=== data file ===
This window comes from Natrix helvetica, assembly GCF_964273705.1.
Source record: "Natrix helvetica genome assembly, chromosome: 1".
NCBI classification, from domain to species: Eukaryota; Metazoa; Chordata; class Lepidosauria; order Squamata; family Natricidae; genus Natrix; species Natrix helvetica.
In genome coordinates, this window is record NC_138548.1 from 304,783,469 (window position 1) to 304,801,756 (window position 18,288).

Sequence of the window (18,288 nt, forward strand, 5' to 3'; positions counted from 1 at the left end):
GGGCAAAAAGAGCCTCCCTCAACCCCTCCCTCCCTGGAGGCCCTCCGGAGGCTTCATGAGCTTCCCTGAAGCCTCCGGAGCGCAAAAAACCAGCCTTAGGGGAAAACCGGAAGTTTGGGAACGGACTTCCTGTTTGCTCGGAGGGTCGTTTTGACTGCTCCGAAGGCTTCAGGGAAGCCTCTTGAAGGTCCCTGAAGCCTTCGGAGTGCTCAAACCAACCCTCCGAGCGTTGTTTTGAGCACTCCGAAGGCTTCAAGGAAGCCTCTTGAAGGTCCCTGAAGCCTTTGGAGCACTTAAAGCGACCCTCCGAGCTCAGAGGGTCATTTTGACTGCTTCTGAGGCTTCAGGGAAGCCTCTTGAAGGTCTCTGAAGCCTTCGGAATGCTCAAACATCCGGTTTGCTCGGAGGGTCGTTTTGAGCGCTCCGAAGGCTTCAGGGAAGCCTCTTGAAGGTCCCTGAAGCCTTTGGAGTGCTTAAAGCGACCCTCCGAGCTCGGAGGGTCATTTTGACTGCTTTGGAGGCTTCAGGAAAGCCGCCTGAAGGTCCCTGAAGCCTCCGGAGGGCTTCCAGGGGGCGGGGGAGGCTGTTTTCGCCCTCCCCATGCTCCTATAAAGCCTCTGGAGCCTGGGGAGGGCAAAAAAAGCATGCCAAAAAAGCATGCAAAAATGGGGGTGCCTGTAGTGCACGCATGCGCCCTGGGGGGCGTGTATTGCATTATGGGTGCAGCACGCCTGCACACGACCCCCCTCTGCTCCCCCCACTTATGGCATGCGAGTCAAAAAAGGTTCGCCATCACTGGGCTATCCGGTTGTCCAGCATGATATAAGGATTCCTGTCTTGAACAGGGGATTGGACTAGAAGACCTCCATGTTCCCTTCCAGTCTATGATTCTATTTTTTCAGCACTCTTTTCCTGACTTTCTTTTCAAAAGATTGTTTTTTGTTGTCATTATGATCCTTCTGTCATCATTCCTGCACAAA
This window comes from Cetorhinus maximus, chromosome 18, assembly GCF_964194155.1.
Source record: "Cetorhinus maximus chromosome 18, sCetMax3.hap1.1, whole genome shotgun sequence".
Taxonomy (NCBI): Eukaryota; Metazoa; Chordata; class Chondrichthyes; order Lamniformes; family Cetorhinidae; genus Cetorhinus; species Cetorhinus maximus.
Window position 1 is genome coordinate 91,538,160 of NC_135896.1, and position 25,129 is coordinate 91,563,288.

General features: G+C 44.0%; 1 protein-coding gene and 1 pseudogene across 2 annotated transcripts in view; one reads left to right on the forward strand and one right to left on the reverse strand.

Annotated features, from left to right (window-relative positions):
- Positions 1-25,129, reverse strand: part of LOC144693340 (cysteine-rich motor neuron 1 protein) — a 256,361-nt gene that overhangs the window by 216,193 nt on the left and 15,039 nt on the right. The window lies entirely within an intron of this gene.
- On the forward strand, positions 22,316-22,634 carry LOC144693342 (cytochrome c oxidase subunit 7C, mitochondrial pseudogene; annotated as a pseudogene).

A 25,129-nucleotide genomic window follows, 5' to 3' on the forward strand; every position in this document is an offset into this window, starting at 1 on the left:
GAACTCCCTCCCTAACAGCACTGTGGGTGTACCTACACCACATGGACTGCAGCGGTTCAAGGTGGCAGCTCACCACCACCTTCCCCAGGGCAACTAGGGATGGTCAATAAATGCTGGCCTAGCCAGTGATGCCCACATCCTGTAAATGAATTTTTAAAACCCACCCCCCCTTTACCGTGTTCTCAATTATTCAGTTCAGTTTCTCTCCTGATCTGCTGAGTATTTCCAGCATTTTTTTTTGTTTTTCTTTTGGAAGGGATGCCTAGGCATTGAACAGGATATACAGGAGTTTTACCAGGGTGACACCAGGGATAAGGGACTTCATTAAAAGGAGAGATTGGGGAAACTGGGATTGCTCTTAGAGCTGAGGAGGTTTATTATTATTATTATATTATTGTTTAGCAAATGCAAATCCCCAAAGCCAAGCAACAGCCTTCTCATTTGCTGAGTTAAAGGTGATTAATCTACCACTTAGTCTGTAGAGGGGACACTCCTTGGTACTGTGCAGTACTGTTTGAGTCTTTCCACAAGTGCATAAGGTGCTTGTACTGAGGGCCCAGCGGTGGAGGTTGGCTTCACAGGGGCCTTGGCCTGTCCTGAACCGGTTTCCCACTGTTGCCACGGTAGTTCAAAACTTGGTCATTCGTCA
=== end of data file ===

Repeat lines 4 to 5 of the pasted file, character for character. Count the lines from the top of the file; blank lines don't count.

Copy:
In genome coordinates, this window is record NC_138548.1 from 304,783,469 (window position 1) to 304,801,756 (window position 18,288).

Sequence of the window (18,288 nt, forward strand, 5' to 3'; positions counted from 1 at the left end):